2014 Theme for Black History Month
2013 Theme for Black History Month
At the Crossroads of Freedom and Equality:
The Emancipation Proclamation and the March on Washington
Lincoln Reading the Emancipation Proclamation to His Cabinet, by Alonzo Chappel (Boston Museum of Fine Arts - www.mfa.org)
The year 2013 marks two important anniversaries in the history of African Americans and the United States. On January 1, 1863, the Emancipation Proclamation set the United States on the path of ending slavery. A war-time measure issued by President Abraham Lincoln, the proclamation freed relatively few slaves, but if fueled the fire of the enslaved to strike for their freedom. Increasingly those in bondage streamed into the camps of the Union Army, reclaiming ownership of their bodies. As Fredrick Douglass predicted, the war for the Union became a war against slavery. The actions of both Lincoln and the slaves made clear that the Civil War was in deed, as well as in theory, a struggle between the forces of slavery and freedom. The dismantlement of slavery had begun.
A century later in 1963, America once again stood at the crossroads. Nine years earlier, the Supreme Court had outlawed racial segregation in the public schools. Yet, the nation had not committed itself to equality of citizenship. Segregation and innumerable other forms of discrimination made second-class citizship the extra-constitutional status of non-whites. In the White House, John F. Kennedy, another progressive president, temporized over the legal and moral issue of his time. Like Lincoln before him, national concerns out-weighed his personal beliefs. On August 27, 1963, hundreds of thousands of Americans, blacks and whites, Jews and gentiles, Protestants and Catholics, marched to the memorial of Abraham Lincoln, the author of the Emancipation Proclamation, in pursuit of the ideal of equality of citizenship. It was on this occasion that Martin Luther King, Jr. gave his famious speech, , I Have a Dream." Just as the Emancipation Proclamation marked the beginning of the end of slavery, the March on Washington, as it became known, numbered the days of second-class citizenship.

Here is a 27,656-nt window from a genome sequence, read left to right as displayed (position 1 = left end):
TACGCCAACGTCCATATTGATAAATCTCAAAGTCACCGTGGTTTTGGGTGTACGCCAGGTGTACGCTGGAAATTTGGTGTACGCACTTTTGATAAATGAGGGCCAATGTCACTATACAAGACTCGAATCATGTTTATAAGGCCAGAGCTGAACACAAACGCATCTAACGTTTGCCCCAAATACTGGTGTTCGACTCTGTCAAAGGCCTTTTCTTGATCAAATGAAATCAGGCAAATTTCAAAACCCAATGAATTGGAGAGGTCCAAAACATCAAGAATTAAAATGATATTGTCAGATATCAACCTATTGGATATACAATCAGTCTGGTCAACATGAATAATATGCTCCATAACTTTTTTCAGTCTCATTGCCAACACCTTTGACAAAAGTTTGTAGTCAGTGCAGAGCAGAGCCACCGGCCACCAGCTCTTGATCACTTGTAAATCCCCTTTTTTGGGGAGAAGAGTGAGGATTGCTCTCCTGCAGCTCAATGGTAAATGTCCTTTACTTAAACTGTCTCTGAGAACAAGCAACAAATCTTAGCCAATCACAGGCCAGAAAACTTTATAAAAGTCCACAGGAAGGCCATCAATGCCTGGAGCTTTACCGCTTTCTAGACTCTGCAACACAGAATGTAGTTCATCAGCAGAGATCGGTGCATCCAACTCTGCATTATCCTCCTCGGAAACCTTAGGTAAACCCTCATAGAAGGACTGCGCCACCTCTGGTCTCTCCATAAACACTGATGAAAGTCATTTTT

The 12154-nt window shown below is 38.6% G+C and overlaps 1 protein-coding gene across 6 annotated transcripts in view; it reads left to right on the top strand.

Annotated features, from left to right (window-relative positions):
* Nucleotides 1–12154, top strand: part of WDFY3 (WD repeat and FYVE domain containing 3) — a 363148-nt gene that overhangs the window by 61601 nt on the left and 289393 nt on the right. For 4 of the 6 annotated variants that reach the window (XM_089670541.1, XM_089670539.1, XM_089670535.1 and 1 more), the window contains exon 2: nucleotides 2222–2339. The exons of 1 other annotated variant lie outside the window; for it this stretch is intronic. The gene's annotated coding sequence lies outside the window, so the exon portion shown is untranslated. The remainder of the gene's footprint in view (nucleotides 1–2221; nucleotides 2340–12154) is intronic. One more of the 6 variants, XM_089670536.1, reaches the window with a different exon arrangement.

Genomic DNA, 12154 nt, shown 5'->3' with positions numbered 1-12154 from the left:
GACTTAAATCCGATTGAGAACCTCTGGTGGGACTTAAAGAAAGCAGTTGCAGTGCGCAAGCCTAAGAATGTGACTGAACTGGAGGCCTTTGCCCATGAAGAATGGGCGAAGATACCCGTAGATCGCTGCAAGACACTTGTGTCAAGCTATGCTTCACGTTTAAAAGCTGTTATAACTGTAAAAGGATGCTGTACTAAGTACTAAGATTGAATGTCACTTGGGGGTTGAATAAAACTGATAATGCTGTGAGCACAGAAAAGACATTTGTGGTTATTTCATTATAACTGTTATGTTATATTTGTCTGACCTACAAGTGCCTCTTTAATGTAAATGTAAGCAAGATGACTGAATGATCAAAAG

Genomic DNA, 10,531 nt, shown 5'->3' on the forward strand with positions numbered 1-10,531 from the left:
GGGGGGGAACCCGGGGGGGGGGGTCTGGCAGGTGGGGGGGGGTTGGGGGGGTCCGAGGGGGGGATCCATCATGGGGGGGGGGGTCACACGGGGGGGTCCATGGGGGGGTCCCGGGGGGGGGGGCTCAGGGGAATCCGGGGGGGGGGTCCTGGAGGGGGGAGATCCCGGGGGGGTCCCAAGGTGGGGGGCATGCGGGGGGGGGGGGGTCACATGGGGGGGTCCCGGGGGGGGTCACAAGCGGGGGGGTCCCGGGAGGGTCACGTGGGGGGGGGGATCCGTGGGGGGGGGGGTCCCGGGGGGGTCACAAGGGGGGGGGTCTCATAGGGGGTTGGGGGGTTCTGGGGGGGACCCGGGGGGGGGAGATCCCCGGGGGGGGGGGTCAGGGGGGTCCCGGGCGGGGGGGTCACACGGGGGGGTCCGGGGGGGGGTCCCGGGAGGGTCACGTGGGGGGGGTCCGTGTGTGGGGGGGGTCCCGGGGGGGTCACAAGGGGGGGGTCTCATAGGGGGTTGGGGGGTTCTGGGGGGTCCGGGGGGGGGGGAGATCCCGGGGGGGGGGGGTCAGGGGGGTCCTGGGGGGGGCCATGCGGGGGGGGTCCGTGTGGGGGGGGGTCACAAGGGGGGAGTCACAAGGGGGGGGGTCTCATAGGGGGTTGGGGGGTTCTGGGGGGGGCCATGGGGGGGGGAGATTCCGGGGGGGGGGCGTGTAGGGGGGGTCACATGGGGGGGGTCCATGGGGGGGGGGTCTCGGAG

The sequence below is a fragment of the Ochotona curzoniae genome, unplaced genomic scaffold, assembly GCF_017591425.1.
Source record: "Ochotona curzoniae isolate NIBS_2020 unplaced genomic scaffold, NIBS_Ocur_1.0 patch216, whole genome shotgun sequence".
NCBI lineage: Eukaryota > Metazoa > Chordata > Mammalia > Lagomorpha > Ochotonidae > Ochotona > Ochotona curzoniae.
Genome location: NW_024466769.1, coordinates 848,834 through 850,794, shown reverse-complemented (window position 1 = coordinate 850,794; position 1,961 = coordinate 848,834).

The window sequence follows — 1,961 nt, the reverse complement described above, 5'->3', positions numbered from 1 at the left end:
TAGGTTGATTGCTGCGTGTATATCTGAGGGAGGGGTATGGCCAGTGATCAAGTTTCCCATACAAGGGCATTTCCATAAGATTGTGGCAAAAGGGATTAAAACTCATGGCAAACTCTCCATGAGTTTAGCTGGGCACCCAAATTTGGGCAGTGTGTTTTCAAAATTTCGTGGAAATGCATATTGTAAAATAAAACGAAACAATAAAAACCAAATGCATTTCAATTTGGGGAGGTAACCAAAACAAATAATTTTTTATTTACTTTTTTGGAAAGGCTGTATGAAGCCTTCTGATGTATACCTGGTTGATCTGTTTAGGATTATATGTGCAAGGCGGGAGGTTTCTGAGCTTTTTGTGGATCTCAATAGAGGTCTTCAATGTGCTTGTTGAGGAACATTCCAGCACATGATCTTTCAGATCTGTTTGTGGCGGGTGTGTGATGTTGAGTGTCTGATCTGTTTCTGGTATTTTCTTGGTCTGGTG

In marking the sesquicentennial of the Emancipation Proclamation and the 50th anniversary of the March on Washington, the Association for the Study of African American Life and History invites all Americans to join us in studying and celebrating how two different generations of African Americans each transfromed America.
2013 Black History Theme summary from the Association for the Study of African American Life & History at www.asalh.org
Download The Meaning and Making of Emancipation, an e-book commemorating the 150th anniversary of the Emancipation Proclamation featuring documents held in the National Archives.
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